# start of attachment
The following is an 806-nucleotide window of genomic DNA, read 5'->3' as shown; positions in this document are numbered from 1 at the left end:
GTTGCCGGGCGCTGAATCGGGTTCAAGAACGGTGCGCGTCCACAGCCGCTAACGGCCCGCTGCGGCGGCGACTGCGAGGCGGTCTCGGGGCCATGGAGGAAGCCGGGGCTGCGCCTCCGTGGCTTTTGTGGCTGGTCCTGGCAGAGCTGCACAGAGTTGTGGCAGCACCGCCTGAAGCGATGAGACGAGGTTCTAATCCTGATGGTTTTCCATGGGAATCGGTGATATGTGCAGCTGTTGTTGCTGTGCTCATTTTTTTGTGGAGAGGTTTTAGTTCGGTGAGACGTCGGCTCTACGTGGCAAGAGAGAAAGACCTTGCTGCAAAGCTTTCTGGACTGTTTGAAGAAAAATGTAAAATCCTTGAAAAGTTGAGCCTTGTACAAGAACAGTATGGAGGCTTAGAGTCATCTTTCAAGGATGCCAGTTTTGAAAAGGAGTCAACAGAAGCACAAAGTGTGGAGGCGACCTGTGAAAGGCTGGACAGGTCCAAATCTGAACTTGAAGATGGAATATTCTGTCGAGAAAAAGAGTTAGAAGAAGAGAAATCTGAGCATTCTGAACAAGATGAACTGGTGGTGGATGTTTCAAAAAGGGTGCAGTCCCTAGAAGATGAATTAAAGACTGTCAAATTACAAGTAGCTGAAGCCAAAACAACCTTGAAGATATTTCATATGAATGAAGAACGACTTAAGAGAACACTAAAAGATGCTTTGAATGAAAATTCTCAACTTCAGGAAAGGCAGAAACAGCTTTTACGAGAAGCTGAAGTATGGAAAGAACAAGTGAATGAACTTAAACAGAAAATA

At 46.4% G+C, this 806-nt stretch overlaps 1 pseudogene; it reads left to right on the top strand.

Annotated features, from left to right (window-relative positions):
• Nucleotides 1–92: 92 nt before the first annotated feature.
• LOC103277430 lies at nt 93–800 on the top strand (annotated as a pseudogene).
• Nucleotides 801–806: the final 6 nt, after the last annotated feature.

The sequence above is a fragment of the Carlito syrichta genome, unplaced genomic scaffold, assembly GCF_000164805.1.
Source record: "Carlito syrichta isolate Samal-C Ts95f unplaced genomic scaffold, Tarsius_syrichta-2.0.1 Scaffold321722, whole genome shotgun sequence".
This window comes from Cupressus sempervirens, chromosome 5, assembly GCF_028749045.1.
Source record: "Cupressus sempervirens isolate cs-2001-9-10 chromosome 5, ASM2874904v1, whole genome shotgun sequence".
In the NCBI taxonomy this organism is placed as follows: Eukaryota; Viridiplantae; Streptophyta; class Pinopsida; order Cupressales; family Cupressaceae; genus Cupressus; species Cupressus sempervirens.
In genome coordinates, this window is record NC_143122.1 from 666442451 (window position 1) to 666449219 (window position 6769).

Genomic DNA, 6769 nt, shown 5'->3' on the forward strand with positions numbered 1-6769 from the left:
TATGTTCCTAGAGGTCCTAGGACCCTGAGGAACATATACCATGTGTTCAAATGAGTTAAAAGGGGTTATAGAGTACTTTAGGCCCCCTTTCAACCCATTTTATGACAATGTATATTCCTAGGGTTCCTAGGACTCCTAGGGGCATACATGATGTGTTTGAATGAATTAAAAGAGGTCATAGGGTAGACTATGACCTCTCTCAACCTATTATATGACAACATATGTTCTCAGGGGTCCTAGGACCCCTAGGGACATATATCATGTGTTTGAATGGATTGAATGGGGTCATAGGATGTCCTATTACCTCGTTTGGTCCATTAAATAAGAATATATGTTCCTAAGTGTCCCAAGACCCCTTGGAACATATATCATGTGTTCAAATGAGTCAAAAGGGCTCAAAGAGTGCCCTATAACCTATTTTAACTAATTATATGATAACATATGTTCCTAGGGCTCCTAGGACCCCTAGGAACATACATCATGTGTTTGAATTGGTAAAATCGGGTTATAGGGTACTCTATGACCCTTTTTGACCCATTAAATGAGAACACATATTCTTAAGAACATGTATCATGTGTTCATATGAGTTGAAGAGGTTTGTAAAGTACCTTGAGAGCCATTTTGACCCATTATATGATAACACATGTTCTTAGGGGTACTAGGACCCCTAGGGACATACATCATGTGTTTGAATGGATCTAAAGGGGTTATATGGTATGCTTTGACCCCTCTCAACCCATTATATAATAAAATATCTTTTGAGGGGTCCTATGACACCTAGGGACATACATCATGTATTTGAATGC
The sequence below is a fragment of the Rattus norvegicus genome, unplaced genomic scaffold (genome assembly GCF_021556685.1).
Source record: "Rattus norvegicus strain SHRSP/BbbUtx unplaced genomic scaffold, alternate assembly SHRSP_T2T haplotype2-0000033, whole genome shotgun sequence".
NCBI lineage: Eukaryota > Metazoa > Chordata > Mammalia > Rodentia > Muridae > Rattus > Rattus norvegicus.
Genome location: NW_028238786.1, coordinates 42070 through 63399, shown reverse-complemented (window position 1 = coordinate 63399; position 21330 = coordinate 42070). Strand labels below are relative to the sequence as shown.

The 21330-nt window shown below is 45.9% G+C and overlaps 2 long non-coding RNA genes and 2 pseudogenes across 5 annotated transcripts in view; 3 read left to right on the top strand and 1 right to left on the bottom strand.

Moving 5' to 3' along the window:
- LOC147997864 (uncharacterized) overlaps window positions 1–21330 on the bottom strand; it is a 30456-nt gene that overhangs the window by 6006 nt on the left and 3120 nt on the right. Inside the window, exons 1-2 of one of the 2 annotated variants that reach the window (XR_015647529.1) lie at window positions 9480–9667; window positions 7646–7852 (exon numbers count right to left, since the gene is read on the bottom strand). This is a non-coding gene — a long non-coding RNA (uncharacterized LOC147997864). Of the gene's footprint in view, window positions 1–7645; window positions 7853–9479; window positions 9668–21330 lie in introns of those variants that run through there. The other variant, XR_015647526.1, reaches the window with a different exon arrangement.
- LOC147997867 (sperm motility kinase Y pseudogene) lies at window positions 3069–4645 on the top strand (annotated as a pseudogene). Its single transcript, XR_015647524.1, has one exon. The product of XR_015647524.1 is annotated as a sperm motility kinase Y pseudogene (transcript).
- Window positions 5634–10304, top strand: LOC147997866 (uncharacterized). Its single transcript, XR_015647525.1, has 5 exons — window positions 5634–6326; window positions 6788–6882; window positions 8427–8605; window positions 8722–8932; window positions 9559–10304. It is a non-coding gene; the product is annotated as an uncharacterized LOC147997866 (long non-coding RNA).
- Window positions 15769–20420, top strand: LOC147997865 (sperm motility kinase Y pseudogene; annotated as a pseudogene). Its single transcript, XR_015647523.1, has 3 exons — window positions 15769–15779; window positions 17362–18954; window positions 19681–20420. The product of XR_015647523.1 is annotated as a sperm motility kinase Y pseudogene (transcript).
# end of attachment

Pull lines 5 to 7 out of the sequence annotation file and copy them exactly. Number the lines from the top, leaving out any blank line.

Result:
• Nucleotides 1–92: 92 nt before the first annotated feature.
• LOC103277430 lies at nt 93–800 on the top strand (annotated as a pseudogene).
• Nucleotides 801–806: the final 6 nt, after the last annotated feature.